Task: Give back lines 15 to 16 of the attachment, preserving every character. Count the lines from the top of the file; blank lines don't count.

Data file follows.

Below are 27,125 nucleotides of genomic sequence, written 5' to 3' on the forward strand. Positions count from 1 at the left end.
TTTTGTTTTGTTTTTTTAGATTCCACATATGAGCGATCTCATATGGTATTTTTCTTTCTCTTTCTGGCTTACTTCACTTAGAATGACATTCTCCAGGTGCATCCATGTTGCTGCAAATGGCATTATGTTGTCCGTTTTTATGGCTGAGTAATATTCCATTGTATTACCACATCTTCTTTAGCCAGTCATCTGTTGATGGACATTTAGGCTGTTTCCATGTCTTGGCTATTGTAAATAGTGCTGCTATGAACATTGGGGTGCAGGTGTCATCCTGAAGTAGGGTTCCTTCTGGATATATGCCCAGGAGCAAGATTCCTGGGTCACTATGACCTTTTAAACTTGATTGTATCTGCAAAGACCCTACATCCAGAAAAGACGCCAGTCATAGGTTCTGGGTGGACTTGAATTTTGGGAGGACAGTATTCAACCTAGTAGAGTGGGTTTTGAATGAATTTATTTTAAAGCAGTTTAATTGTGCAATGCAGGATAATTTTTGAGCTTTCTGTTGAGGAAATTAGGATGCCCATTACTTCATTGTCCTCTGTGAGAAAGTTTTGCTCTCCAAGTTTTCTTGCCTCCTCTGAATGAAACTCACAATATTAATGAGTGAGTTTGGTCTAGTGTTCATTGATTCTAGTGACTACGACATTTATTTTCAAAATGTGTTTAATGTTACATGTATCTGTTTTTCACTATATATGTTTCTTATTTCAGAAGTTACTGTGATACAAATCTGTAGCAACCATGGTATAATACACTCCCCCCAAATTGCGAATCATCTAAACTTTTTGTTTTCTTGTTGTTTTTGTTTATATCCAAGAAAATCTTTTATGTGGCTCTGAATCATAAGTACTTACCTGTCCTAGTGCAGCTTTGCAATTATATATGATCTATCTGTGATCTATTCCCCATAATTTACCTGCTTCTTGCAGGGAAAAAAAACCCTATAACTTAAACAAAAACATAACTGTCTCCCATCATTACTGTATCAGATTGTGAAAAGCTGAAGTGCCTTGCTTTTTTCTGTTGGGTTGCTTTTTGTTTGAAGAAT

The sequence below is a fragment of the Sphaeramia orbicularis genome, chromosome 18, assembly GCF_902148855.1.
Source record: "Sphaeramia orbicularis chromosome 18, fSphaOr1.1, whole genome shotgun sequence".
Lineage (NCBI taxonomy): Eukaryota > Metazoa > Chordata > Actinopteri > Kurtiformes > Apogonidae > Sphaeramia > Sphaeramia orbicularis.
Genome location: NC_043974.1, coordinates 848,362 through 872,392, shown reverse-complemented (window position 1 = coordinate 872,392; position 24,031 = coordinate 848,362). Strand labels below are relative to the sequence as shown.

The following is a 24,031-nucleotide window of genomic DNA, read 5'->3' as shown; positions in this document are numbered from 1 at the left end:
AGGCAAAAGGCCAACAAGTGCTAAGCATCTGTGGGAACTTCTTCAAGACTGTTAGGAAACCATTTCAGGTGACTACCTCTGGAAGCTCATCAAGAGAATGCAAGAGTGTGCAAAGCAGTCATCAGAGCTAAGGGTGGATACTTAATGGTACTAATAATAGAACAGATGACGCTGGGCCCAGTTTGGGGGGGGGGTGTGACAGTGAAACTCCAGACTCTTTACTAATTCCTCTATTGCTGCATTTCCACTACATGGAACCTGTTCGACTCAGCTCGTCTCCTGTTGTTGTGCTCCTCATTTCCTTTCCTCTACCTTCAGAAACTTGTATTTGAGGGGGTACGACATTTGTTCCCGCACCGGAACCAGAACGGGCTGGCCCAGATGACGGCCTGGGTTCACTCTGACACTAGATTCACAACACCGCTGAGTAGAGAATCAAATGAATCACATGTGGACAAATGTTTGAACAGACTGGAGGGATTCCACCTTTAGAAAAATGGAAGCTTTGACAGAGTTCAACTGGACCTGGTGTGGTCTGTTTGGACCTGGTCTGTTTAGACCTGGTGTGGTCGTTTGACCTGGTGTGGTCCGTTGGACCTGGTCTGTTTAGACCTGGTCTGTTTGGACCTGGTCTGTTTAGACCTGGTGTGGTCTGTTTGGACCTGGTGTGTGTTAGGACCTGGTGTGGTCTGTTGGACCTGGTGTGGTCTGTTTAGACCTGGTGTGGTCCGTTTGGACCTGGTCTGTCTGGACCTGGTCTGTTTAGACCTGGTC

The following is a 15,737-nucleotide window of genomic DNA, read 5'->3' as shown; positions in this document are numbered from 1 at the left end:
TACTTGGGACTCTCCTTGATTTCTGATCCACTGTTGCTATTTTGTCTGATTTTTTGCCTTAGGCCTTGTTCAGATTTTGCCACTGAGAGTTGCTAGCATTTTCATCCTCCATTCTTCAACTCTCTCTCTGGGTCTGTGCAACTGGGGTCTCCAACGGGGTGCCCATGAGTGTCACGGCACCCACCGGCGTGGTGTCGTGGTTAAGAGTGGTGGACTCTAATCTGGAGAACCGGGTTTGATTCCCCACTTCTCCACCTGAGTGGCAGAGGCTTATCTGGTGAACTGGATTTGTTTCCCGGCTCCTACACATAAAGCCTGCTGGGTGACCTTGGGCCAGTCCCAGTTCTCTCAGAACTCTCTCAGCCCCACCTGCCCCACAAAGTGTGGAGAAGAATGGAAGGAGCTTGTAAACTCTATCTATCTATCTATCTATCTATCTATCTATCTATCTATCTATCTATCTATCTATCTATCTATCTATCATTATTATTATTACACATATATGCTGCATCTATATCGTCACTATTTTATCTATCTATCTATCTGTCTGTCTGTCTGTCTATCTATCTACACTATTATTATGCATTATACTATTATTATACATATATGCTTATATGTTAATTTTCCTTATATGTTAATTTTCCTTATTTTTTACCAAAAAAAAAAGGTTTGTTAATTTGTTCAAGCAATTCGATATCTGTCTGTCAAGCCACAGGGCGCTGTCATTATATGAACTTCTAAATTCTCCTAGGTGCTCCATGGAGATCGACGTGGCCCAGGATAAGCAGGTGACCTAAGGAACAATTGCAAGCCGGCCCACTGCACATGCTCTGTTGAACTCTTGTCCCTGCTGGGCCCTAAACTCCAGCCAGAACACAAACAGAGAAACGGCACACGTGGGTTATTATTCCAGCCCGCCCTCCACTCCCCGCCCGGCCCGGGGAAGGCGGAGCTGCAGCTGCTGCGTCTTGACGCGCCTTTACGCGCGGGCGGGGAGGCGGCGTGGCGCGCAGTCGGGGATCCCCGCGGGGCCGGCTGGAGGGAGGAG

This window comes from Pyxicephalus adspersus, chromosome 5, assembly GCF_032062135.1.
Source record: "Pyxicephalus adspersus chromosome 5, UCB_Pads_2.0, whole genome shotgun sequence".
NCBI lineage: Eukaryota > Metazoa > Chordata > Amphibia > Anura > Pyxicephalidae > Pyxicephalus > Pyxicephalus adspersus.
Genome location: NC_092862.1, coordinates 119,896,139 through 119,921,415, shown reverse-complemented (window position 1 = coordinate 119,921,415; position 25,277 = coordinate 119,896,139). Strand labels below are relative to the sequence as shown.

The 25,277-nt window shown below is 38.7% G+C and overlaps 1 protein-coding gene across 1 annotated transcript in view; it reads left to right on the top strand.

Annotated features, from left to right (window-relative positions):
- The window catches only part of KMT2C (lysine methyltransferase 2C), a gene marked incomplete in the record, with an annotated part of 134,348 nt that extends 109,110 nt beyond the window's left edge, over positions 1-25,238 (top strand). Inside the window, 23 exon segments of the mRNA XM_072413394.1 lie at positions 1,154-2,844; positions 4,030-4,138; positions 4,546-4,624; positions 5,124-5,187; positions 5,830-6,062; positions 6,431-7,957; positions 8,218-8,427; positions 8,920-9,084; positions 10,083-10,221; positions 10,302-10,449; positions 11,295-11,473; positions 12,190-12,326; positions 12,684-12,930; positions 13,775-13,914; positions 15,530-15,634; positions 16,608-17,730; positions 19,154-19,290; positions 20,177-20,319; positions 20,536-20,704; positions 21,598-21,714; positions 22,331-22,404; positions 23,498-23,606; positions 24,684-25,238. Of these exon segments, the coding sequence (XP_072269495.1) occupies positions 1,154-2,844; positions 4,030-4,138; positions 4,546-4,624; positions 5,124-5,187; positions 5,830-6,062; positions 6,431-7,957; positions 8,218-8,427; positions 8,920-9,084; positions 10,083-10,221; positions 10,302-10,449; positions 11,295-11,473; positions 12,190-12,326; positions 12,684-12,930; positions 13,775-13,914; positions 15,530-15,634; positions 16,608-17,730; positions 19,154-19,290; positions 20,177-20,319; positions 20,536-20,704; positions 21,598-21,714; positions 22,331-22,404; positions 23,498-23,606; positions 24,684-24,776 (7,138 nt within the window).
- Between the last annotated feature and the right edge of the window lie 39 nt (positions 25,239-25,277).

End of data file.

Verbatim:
The 25,277-nt window shown below is 38.7% G+C and overlaps 1 protein-coding gene across 1 annotated transcript in view; it reads left to right on the top strand.

Annotated features, from left to right (window-relative positions):